The Awesome Independent Restaurants That Prove Arlington Isn’t a Chain Food Wasteland

Tom’s Burgers is one of DFW’s best diners, as evidenced by their commitment to above-average breading.
Dallas Observer file photo
Tom’s Burgers is one of DFW’s best diners, as evidenced by their commitment to above-average breading.
In the last couple years, the suburbs of DFW have really stepped up their game when it comes to food and drink. Some of the best new breweries in North Texas have opted to open outside of Dallas proper, and big-name Dallas chefs and restaurateurs are expanding their concepts into cities like Plano, Frisco and Rockwall. And let’s not forget DFW’s robust international food scene, which exists predominantly in suburban cities like Richardson and Carrollton.

Even still, some suburbs like Arlington have had a reputation for being franchise-focused, to the detriment of the independent local businesses that give a city its own unique flavor.

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This burger joint inside a gas station is the unofficial king of Arlington drive-ins.
Courtesy of Collins Burger Mart
Collins Burger Mart
824 E. Park Row Dr., Arlington
Assuming that those fueling up outside will also fill up inside is a fairly safe bet. Locals familiar with Collins Burger Mart, located inside a filling station at the corner of Collins Street and Park Row Drive, pop in just for the burger — or perhaps it’s for the intimacy of watching their patty sizzle on a grill from one of Collins’ three tables. Either way, this no-frills burger joint is pretty much the unofficial king of Arlington drive-ins.

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Fork in the Road’s marshmalow white chocolate pie.
Courtesy of Fork in the Road
Fork in the Road
1821 S. Fielder Road, Arlington
This neighborhood cafe uses local produce to create comforting fare it describes as “freestyle, off-the-hip food.” Creamy reuben soup, marshmallow white chocolate pie, waffle burgers — there are some fun mash-ups on this menu. They serve pure cane sugar sodas and don’t miss the Jimmy’s S&P, a spicy Italian sausage made in Dallas and served on a ciabatta bun.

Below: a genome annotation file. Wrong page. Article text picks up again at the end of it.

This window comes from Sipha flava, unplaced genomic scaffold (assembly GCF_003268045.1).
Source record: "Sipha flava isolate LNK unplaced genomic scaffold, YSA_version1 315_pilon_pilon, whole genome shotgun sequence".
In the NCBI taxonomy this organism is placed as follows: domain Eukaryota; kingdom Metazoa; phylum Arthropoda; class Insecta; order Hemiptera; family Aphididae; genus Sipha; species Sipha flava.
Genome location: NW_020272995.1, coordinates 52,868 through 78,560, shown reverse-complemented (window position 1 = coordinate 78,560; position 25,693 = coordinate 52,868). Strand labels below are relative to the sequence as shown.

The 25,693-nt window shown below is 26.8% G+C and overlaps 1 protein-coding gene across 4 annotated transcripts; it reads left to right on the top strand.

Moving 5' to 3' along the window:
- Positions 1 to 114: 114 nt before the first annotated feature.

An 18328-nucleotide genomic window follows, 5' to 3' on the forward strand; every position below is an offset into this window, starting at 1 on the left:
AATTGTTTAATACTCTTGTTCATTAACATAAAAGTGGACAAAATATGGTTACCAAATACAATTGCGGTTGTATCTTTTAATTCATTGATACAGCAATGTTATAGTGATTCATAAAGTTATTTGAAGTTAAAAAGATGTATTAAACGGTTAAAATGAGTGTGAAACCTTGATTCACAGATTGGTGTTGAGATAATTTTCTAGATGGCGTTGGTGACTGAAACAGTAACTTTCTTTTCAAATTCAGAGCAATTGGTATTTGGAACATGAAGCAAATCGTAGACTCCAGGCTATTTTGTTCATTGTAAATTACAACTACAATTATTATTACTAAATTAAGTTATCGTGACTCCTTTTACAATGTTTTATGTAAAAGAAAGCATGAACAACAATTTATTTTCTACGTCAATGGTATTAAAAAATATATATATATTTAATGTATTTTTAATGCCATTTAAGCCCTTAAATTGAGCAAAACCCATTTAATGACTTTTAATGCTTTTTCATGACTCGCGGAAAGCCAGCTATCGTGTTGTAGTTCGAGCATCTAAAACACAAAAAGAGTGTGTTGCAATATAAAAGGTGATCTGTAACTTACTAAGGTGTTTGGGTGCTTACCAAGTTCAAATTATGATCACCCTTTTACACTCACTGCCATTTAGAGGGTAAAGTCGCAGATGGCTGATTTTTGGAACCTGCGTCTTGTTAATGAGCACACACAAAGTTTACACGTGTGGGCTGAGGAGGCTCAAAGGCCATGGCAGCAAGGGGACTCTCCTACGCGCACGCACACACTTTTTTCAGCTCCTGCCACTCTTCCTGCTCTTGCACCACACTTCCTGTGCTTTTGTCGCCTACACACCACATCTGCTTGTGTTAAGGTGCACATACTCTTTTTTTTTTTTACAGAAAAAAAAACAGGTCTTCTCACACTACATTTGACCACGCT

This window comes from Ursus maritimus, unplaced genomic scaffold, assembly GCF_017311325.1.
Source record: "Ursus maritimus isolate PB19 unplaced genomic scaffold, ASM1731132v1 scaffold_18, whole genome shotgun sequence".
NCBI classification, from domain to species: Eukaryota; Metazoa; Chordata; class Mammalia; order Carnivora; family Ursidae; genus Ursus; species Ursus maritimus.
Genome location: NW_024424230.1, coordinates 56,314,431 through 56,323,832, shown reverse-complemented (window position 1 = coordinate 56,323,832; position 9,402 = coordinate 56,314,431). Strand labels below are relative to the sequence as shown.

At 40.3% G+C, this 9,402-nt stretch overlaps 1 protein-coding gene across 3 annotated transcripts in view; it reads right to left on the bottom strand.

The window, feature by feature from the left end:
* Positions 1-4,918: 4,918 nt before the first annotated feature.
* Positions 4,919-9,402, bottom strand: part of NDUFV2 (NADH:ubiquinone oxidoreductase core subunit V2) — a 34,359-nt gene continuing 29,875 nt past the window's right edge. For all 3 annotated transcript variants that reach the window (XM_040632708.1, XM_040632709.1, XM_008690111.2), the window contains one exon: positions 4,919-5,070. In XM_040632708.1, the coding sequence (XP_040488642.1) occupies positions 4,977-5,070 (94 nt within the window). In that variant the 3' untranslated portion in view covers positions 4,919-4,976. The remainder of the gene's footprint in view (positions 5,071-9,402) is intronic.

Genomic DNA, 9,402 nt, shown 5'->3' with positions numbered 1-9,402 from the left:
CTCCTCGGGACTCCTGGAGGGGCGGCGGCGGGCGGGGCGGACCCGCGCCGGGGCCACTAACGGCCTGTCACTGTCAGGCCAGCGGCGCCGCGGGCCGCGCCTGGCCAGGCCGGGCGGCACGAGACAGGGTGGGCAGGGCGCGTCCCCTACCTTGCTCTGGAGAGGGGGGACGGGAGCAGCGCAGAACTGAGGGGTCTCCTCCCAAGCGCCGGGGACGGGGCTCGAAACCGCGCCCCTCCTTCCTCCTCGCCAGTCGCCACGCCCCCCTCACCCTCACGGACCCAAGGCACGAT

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David’s Barbecue in Pantego has been serving up solid smoked meats since 1988.
Courtesy of Randy D.
David’s Barbecue
2224 W. Park Row Dr., Pantego
David’s Barbecue is no secret among locals. Word of mouth does much of the advertising here, where the sandwiches are piled high and the soft-serve vanilla ice cream, all you can eat, is on the house. Its country meat market vibe will make you feel like you’ve left the Metroplex behind. David’s is open Tuesday through Saturday and has been serving in Pantego since 1988.

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Compadres’ Mexican/Caribbean fusion is a fun twist for Arlington diners.
Courtesy of Compadres Cafe
Compadres Cafe
1700 W. Park Row Drive
Compadres burst onto the local food scene a few months ago. This friendly neighborhood cafe serves up a fusion of scratch-made Mexican and Caribbean cuisine. Grab a Cuban sandwich or some enchiladas and settle in to catch a little classical guitar, since Compadres has hosted musicians regularly since opening.

The chicken-fried steak at Tom’s Burgers is damn near legendary.
Observer file photo
Tom’s Burgers
1530 N. Cooper St.
This classic diner has the look of a double-wide Airstream trailer from the outside, but inside, the barstools, booths and wait staff create a unique old-school vibe. The busy corner cafe serves up a decent burger, hefty portions of beer-battered onion rings and free draft beer, two per customer.